There will be a short ‘Cenotaph’ style service in the Village Hall, with everyone standing throughout.
The War Memorial will be moved from the Church to the VH for the day, wreaths laid during the service will moved to the VH flagpole afterwards. Prior to the service, the traditional procession will be a ‘pavement walk’ from the School to VH.
Procession entry to the VH will be through the fire doors, the South door [nearest Lytham Rd] will be for Clergy, Flag Carriers & Wreath Layers only. Remainder of procession will enter by North fire door & stand on RH side of Hall. Other attendees will have been directed to stand on the Left side of the Hall and there will be a very limited number of chairs for those who genuinely cannot stand during the
Timings are approximately:
Procession gathers @ St Paul’s School from 10.30
Procession leaves [circa 1040] to arrive @ VH for 10.45
Service starts circa 10.50 & finishes before 11.30
New Road Layout Safety Concerns
Warton in the News - Lytham St Annes Express dated 15th Aug 2019
The Warton Parish Councillors are not happy with the response and the fact that the plan has now been 'signed off'. The Council are seeking assurances that there will be no lesser safety for all users, pedestrian and vehicles with no barriers in place. To reiterate again in addition to the safety aspect, we would want, what is our Village Centre not to look like most 4 lane highways, and the barrier also provide and infrastructure for SOME greenery. We will be engaging with schools and BAe to ensure that they thoroughly understand the implication of the intended design.
Use of Defibrillators
You may or may not know that just recently two defibrillators in the village have been used, although they do come with comprehensive instructions when activated, the article below taken fron the British Heart Foundation website might prove useful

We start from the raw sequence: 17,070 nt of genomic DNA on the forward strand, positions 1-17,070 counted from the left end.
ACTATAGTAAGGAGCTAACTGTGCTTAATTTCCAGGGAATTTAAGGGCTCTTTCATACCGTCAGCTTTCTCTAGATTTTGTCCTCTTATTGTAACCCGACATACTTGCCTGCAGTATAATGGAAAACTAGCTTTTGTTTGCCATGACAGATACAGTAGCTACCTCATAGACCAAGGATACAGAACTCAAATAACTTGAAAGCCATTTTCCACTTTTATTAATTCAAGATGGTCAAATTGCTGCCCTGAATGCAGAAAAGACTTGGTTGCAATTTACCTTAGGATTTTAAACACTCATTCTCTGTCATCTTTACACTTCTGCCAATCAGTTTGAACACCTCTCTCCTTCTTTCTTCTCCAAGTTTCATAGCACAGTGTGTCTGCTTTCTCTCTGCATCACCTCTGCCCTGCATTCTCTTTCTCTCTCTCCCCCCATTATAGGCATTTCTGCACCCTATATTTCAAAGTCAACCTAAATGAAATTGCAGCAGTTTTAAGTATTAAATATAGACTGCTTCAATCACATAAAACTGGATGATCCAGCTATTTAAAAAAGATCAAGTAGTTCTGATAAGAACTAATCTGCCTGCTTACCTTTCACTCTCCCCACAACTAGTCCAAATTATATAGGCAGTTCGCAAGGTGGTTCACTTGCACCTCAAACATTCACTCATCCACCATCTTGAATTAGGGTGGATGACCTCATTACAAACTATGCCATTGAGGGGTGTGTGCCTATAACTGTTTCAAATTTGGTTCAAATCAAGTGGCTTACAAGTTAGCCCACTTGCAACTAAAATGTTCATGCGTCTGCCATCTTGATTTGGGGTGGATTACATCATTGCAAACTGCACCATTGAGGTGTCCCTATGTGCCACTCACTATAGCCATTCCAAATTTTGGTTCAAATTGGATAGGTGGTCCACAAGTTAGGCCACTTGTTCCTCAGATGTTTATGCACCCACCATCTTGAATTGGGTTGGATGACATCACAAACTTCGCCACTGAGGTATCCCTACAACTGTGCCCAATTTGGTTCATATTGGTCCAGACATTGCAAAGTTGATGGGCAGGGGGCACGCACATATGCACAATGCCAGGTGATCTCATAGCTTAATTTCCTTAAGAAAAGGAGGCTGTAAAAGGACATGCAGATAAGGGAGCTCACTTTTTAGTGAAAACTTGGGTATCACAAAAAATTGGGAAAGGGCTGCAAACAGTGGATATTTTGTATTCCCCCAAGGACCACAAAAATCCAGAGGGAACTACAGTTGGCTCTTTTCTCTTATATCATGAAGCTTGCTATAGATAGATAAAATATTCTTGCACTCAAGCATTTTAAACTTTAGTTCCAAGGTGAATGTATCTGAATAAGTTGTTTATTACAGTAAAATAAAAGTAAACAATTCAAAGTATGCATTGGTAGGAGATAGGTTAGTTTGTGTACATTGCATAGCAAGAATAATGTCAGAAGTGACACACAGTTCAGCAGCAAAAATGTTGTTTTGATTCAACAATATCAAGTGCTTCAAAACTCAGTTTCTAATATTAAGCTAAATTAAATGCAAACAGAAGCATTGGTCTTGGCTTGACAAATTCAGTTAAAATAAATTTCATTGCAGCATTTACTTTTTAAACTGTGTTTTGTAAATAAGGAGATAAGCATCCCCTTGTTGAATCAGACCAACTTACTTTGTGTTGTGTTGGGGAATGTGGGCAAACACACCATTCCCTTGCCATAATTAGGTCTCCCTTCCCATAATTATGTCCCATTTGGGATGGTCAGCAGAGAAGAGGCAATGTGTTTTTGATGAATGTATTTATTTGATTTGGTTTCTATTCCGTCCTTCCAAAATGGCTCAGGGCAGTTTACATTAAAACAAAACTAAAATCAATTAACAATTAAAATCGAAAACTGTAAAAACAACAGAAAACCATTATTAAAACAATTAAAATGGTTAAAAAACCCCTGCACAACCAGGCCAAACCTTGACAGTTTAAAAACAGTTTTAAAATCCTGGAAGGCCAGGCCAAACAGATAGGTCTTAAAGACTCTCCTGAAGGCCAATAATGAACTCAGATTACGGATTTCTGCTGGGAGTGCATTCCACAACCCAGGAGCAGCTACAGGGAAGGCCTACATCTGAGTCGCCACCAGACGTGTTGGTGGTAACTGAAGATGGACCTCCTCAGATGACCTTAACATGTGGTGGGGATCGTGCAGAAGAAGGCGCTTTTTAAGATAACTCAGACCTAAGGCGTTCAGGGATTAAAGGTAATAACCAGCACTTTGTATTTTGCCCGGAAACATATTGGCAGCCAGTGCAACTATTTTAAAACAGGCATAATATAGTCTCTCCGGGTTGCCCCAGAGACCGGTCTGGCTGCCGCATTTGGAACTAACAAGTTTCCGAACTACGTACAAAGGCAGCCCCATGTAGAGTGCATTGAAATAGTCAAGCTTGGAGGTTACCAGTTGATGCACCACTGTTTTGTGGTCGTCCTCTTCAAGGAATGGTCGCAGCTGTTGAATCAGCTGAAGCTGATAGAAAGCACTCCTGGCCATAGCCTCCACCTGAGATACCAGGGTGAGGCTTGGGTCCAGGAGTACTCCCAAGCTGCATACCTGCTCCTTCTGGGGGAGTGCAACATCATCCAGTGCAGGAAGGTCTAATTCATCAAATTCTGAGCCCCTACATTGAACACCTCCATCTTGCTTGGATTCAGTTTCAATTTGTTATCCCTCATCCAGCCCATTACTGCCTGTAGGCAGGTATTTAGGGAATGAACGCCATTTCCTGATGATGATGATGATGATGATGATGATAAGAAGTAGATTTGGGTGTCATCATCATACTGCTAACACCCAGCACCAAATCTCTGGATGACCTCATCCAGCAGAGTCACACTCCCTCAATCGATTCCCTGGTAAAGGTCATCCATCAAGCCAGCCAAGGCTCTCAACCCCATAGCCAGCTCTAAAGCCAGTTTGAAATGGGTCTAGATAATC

If you come across someone who is unconscious, unresponsive, not breathing or not breathing normally, they’re in cardiac arrest. The most important thing is to call 999 and start CPR to keep the blood flowing to the brain and around the body. After a cardiac arrest, every minute without CPR and defibrillation reduces someone's chance of survival by 10 per cent.
If you're on your own, don't interrupt the CPR to go and get a defibrillator. If it's possible, send someone else to find one. When you call 999, the operator can tell you if there's a public access defibrillator nearby.
To use a defibrillator, follow these simple steps:
Step 1: Turn the defibrillator on by pressing the green button and follow its instructions.
Step 2: Peel off the sticky pads and attach them to the patient’s skin, one on each side of the chest, as shown in the picture on the defibrillator.
Step 3: Once the pads have been attached, stop CPR and don’t touch the patient. The defibrillator will then analyse the patient’s heart rhythm.
Step 4: The defibrillator will assess whether a shock is needed and if so, it will tell you to press the shock button. An automatic defibrillator will shock the patient without prompt. Do not touch the patient while they are being shocked.
Step 5: The defibrillator will tell you when the shock has been delivered and whether you need to continue CPR.
Step 6: Continue with chest compressions and rescue breaths until the patient shows signs of life or the defibrillator tells you to stop so it can analyse the heartbeat again.